Lenox’s story

When sight loss and bereavement transformed Lenox’s life beyond recognition—a local walking group helped him recover. Walking with others in nature brought him back to himself— reconnecting him with his body, lifting his mood and inviting him into mutually supportive connection with others. In this story, Lenox reflects on how this group reminded him of the unique skills and knowledge, which are still his to give.

I was born and raised in Jamaica and I’ve been living in the UK since 2009.  

Before I lost my sight, I was proud to work in the NHS, I was a nursing assistant and part-time ambulance driver, taking patients from A to B. Losing my sight led me to resign from this role and my life changed into something unrecognisable. Adapting to life with a visual impairment took its toll on me. It’s quite challenging with sight loss. It reduces a lot of things and affects your independence. The things you would normally be able to cope with daily pose a great challenge. 

Then my mother passed away and I kind of shut myself out. Looking back on that time, I would say I was in a depressive state and feeling quite anxious about coming out.  

Support workers would come and assist with shopping and basic errands but otherwise I remained mostly isolated. Friends I hoped would be there for me, let me down. My mental health suffered.  Staying inside and moving very little, I struggled with aches and pains.

Stepping out

I first learned about the Ladywood walking group in the Share Shack. I was encouraged to go on a walk for my mental health and I took up the challenge. I didn’t know what to expect, but I hoped the walking group would get me out into nature, get me healthier and clear my head.  

The first walk took place on a rainy day.  Guided by walk leader, Rahema, I met with the small group and walked from the Share Shack on Vincent Street to the nearby canal. I wasn’t familiar with the journey and the lay of the land wasn’t that good. Rahema guided me through loops and hoops, telling me where to stoop where branches overhung. I didn’t have any accidents or incidents, so Rahema was a good guide.  

The next week the group agreed it would be safer if we walked to Edgbaston Reservoir instead. This local nature reserve in the heart of the city felt more spacious and less polluted than the canals. Walking near the water with birds flying around, it’s quite peaceful, it’s the kind of nature that brings you back into the good old days. 

It’s only been five weeks since I first joined the walking group. Those first walks felt like stepping out on the waters. As the weeks go by, it keeps getting better and better.  

It's more than walking. It represents a whole lot

This weekly walk has come to mean a whole lot to me.  I don’t think there’s anything I could think of that could replace it. 

Prior to the walking group, I used to have a lot of aches and pains in my back, my legs and my shoulder because I wasn’t doing much exercise.  I’ve found that walking each week has boosted my circulation, reduced inflammation and increased my energy levels.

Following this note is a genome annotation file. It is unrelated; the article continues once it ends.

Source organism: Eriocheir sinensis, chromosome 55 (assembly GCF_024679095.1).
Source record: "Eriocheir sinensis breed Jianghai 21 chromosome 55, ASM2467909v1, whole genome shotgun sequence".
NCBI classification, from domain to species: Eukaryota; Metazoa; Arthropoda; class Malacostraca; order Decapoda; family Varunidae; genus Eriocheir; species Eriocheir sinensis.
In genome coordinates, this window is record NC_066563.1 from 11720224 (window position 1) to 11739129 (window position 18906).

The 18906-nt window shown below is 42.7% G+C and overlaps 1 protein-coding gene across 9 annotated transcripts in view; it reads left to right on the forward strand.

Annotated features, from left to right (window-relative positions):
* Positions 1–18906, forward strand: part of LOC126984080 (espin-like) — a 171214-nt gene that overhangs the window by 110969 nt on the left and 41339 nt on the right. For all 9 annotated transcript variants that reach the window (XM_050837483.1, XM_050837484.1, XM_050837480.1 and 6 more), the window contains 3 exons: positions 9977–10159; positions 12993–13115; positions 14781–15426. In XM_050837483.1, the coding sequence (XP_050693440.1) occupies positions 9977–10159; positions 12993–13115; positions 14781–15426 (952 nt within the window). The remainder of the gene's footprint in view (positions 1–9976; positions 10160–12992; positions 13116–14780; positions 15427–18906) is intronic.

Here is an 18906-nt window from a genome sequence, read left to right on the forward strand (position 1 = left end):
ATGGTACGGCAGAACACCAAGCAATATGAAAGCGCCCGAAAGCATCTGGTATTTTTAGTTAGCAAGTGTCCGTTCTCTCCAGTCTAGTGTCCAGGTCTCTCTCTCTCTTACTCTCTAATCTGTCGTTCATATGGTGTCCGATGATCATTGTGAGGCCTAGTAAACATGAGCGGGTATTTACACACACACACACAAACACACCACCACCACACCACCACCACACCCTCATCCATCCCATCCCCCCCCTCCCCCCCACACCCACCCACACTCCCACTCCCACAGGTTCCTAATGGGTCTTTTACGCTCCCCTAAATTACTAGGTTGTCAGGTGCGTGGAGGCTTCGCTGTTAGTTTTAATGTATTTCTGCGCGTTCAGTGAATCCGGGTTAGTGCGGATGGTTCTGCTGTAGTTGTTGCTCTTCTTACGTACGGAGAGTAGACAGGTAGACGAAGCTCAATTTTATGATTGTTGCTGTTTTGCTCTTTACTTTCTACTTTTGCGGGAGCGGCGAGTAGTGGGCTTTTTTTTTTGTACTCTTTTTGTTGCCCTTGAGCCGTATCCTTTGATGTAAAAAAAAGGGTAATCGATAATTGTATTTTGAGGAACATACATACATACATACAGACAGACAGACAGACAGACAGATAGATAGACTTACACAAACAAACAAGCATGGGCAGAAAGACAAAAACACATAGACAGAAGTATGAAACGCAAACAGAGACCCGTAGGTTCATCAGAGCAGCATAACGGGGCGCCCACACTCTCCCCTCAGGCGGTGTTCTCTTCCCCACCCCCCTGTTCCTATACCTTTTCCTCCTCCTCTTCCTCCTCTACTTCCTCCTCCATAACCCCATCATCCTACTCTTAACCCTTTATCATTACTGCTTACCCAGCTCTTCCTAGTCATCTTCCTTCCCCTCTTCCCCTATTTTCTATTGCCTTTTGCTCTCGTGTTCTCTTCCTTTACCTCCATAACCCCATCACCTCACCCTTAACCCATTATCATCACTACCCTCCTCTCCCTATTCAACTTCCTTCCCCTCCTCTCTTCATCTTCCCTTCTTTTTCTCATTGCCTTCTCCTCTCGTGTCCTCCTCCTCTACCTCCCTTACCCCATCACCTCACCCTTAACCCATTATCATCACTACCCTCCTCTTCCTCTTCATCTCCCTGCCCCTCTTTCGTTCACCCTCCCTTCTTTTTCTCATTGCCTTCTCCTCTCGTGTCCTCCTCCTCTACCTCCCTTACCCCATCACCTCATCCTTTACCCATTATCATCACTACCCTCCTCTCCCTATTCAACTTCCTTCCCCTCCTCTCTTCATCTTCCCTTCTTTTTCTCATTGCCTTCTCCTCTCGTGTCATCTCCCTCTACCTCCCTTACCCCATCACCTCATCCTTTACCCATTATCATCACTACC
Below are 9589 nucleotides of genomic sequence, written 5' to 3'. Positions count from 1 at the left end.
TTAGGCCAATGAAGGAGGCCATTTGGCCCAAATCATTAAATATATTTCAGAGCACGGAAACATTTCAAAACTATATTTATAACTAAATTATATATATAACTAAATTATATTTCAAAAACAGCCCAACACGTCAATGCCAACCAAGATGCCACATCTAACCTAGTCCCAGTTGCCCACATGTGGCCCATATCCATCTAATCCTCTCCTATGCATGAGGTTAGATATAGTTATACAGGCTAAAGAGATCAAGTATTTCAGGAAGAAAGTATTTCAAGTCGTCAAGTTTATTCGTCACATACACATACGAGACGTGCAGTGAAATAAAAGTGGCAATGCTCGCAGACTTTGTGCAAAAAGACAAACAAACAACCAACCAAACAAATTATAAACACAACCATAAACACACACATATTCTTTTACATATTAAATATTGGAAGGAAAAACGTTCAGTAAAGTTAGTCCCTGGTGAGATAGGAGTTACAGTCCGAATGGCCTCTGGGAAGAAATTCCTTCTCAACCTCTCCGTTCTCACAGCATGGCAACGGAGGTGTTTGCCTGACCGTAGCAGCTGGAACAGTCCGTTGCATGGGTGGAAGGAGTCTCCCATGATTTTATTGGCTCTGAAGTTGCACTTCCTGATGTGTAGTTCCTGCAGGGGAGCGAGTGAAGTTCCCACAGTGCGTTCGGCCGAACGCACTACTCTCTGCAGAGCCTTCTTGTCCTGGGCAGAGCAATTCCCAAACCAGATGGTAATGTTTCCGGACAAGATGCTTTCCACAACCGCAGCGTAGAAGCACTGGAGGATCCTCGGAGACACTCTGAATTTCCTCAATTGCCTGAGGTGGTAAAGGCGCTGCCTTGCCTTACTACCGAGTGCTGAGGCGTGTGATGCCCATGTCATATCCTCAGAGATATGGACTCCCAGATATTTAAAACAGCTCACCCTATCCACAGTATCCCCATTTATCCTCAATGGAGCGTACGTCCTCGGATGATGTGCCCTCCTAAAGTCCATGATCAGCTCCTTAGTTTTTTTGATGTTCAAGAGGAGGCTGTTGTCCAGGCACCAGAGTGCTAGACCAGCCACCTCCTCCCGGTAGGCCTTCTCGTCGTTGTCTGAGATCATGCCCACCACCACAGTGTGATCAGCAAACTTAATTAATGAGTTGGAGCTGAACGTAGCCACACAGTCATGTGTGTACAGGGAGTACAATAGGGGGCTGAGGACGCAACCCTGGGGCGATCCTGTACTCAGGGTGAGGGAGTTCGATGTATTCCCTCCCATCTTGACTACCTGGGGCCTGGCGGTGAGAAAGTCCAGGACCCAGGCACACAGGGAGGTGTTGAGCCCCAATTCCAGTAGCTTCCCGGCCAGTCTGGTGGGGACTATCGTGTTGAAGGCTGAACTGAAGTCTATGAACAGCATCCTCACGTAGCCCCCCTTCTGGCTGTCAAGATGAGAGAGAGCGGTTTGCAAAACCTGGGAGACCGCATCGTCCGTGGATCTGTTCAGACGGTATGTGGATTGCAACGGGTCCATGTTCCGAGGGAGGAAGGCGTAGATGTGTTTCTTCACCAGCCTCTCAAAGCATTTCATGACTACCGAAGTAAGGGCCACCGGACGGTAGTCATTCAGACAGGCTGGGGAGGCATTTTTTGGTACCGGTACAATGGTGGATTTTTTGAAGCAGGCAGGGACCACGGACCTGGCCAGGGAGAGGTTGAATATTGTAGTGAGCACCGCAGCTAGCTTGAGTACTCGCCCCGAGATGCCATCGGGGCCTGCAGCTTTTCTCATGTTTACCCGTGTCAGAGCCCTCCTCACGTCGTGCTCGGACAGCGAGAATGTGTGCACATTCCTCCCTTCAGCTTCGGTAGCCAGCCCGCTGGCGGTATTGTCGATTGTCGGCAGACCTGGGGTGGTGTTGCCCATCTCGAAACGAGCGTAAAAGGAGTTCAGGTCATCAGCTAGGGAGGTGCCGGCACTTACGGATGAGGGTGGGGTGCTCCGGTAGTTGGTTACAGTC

Although I have always had knowledge of different kind of herbs and spices you can add to your diet to help yourself, when I was depressed this knowledge felt locked away. When I got more active, I felt more motivated to manage my weight and be healthy. As I rediscovered my passion for healthy eating, I shared what I could with the group.  

The more I got out and about the more confident I felt. From time to time, you bump into people or you meet people you’ve met in the Share Shack. Now that I am in the habit of walking, I’m able to come out sometimes even when someone is not there to support. I go where I want and do a bit of walking around the block to the Share Shack and a few other places that I’m familiar with. So it does boost my confidence somehow too. It makes me feel like I can get out on my own.  

Coming out of my shell

Coming out and starting walking and start talking, I can see where it has helped me to come out of my shell and start to interact with others and that does help. 

Walking and talking is like therapy. I’ve learned that I’m not the only one that is going through tough things and I’ve shared my ways of dealing with different challenges. Meeting with others to walk, we don’t feel shut out or isolated in any way. So, if something upsets us or there’s anything going on, we equally can share our experience and share advice. It lifts the weight off your shoulders and makes you feel like you have a sort of family. You realise that by trying to help another person, you also help yourself.  

Being there for others in the group, I’ve remembered my love of counselling. It was one of my favourite parts of my job as a nursing assistant. I still think I can do some counselling and help others, in spite of my sight loss. I haven’t written myself off. 

Over these few weeks I’ve learned, no matter how dark the situation is, there’s always a silver lining there. It has been heartening to realise something as small and simple as a walking group can make massive changes. 

Lenox with Jayne who also attends the Ladywood walk

If Lenox's story has inspired you...
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Run walk leader

Rahema leads the Ladywood walking group. If you have any questions or would like a chat before joining a walk, email at [email protected] to arrange an intro call

Join the walk

The Ladywood walking group meets on Tuesdays at 09:00 outside the Share Shack (196 St Vincent St , Birmingham B16 8RP)

Bryony Lawless
Author: Bryony Lawless